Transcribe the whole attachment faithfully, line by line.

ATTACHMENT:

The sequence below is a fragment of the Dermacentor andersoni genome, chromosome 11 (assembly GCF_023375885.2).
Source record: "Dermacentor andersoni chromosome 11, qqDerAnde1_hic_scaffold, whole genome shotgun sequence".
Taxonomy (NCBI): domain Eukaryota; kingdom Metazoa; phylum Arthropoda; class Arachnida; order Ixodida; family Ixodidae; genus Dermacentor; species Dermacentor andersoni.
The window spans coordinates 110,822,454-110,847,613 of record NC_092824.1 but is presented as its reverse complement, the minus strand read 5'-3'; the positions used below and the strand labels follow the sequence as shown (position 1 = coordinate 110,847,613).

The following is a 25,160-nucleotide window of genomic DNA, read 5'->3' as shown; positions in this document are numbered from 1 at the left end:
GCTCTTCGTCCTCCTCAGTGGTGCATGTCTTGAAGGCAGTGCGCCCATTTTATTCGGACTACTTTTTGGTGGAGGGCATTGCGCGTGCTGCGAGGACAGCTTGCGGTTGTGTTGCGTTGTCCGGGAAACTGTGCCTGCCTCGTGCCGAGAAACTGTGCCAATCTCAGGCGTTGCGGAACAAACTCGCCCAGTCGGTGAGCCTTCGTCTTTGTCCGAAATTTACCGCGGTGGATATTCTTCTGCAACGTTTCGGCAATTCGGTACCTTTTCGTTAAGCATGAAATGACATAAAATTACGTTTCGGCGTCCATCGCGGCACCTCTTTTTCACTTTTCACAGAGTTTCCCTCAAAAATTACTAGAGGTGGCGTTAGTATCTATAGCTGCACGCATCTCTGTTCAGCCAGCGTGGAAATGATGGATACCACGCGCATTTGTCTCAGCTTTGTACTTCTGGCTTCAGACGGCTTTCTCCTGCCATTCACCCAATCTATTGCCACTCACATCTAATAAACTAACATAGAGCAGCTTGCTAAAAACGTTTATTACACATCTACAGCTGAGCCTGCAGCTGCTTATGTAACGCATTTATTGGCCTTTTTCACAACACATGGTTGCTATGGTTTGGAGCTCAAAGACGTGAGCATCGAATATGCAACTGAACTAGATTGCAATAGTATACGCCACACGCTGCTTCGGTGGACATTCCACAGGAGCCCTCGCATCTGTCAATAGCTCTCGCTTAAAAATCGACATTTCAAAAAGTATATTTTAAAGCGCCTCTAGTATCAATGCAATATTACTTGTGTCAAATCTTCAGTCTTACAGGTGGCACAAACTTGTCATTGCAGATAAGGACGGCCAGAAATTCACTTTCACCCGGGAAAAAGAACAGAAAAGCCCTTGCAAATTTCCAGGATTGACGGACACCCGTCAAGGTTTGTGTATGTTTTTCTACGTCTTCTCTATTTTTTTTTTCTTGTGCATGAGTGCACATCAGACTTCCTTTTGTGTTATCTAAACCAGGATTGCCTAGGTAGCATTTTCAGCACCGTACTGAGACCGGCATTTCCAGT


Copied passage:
The sequence below is a fragment of the Dermacentor andersoni genome, chromosome 11 (assembly GCF_023375885.2).
Source record: "Dermacentor andersoni chromosome 11, qqDerAnde1_hic_scaffold, whole genome shotgun sequence".
Taxonomy (NCBI): domain Eukaryota; kingdom Metazoa; phylum Arthropoda; class Arachnida; order Ixodida; family Ixodidae; genus Dermacentor; species Dermacentor andersoni.
The window spans coordinates 110,822,454-110,847,613 of record NC_092824.1 but is presented as its reverse complement, the minus strand read 5'-3'; the positions used below and the strand labels follow the sequence as shown (position 1 = coordinate 110,847,613).

The following is a 25,160-nucleotide window of genomic DNA, read 5'->3' as shown; positions in this document are numbered from 1 at the left end:
GCTCTTCGTCCTCCTCAGTGGTGCATGTCTTGAAGGCAGTGCGCCCATTTTATTCGGACTACTTTTTGGTGGAGGGCATTGCGCGTGCTGCGAGGACAGCTTGCGGTTGTGTTGCGTTGTCCGGGAAACTGTGCCTGCCTCGTGCCGAGAAACTGTGCCAATCTCAGGCGTTGCGGAACAAACTCGCCCAGTCGGTGAGCCTTCGTCTTTGTCCGAAATTTACCGCGGTGGATATTCTTCTGCAACGTTTCGGCAATTCGGTACCTTTTCGTTAAGCATGAAATGACATAAAATTACGTTTCGGCGTCCATCGCGGCACCTCTTTTTCACTTTTCACAGAGTTTCCCTCAAAAATTACTAGAGGTGGCGTTAGTATCTATAGCTGCACGCATCTCTGTTCAGCCAGCGTGGAAATGATGGATACCACGCGCATTTGTCTCAGCTTTGTACTTCTGGCTTCAGACGGCTTTCTCCTGCCATTCACCCAATCTATTGCCACTCACATCTAATAAACTAACATAGAGCAGCTTGCTAAAAACGTTTATTACACATCTACAGCTGAGCCTGCAGCTGCTTATGTAACGCATTTATTGGCCTTTTTCACAACACATGGTTGCTATGGTTTGGAGCTCAAAGACGTGAGCATCGAATATGCAACTGAACTAGATTGCAATAGTATACGCCACACGCTGCTTCGGTGGACATTCCACAGGAGCCCTCGCATCTGTCAATAGCTCTCGCTTAAAAATCGACATTTCAAAAAGTATATTTTAAAGCGCCTCTAGTATCAATGCAATATTACTTGTGTCAAATCTTCAGTCTTACAGGTGGCACAAACTTGTCATTGCAGATAAGGACGGCCAGAAATTCACTTTCACCCGGGAAAAAGAACAGAAAAGCCCTTGCAAATTTCCAGGATTGACGGACACCCGTCAAGGTTTGTGTATGTTTTTCTACGTCTTCTCTATTTTTTTTTTCTTGTGCATGAGTGCACATCAGACTTCCTTTTGTGTTATCTAAACCAGGATTGCCTAGGTAGCATTTTCAGCACCGTACTGAGACCGGCATTTCCAGT